Posted Feb. 9, 2015
Reprinted from InterCom (pdf)
By Savannah Strom, senior public relations major
Armed with only a laptop and one remarkable vision, Susan Lyon led the digital information movement at Richland Library into the 21st Century.
As learning engagement manager at the Richland Library in Columbia, it’s her job to create learning opportunities that engage staff and customers in innovative ways.
Charged with such a task, she’s forced to get creative.
That’s exactly what she did when in an effort to create community buzz about the library’s digital information and e-book offerings, she began taking the library to customers.
It’s work that recently earned this 2006 School of Library and Information Science alumna an international honor as a Mover and Shaker in the library industry from Library Journal, the profession’s lead trade publication.
“It means stopping and being thankful for the awesome situation that I have,” Lyon said. “I could not have dreamed for a better scenario.”
Her project started with “eReady takeovers” in 2011, which still happen today. She and Richland Library volunteers and staff stage one-hour takeovers of local cafes and restaurants to teach customers how to access the library’s digital information, including e-books, e-magazines and downloadable music.
They even teach customers how to use personal devices. Lyon says that it is the library’s job to prove its relevance in this technological age.
Discovering my library's e-book collection helped me reconnect with the power of the library card I felt when I was young. Geoffrey Fowler, Wall Street Journal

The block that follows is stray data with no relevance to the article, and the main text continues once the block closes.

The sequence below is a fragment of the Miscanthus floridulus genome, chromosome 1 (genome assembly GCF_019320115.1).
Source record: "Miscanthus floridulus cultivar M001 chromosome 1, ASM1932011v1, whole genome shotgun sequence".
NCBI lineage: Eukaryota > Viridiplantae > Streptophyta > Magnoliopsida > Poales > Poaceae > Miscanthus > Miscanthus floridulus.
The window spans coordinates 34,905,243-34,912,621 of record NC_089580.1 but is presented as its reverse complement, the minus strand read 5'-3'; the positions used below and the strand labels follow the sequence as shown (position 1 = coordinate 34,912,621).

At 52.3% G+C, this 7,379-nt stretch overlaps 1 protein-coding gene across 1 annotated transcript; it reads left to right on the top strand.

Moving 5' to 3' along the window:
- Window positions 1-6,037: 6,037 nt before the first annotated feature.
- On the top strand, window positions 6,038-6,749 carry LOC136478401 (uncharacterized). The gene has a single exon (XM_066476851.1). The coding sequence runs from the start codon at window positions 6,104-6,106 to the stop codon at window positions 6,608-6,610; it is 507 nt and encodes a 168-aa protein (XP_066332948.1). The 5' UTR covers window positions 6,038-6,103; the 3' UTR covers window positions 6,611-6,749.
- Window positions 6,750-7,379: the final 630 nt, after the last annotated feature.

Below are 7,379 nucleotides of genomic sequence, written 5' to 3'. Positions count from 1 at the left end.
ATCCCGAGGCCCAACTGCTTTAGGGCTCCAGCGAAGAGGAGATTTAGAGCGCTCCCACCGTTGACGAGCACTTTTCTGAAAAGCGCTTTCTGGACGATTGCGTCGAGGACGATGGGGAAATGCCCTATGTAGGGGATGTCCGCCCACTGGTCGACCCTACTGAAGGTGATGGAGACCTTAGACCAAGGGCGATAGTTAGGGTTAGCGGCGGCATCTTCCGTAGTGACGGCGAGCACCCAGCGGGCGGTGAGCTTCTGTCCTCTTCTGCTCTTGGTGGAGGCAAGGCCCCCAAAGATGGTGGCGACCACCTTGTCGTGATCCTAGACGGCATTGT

In 2014, the library had over 250,000 e-book checkouts. That’s a huge increase, as there were only 11,585 e-book checkouts in 2011. Her effort also sparked an entire eReady movement, which now has its own staff of more than 50 employees and volunteers.
The e-book collection has expanded so much that Wall Street Journal writer Geoffrey Fowler, a Richland County native, commented on the powerful effect of Richland Library's e-book collection in an August article.
The annual Mover and Shaker edition of Library Journal, released in March, features 50 librarians who are passionate about what libraries can do to improve people's lives. She was commended for "cultivating a culture of experimentation" for Richland Library. Lyon says she does not take the international recognition for granted.
She says that she is especially grateful for her education and her classes at SLIS, which prepared her for the challenges and library transformations she has tackled. “I think it is really about gratitude for my colleagues, the place that I work and then, of course, the experiences that have been made available to me through my time at SLIS,” Lyon said. From SLIS, she learned the most important lesson of all: “the philosophy of being willing to learn new things and remaining open in times of change.”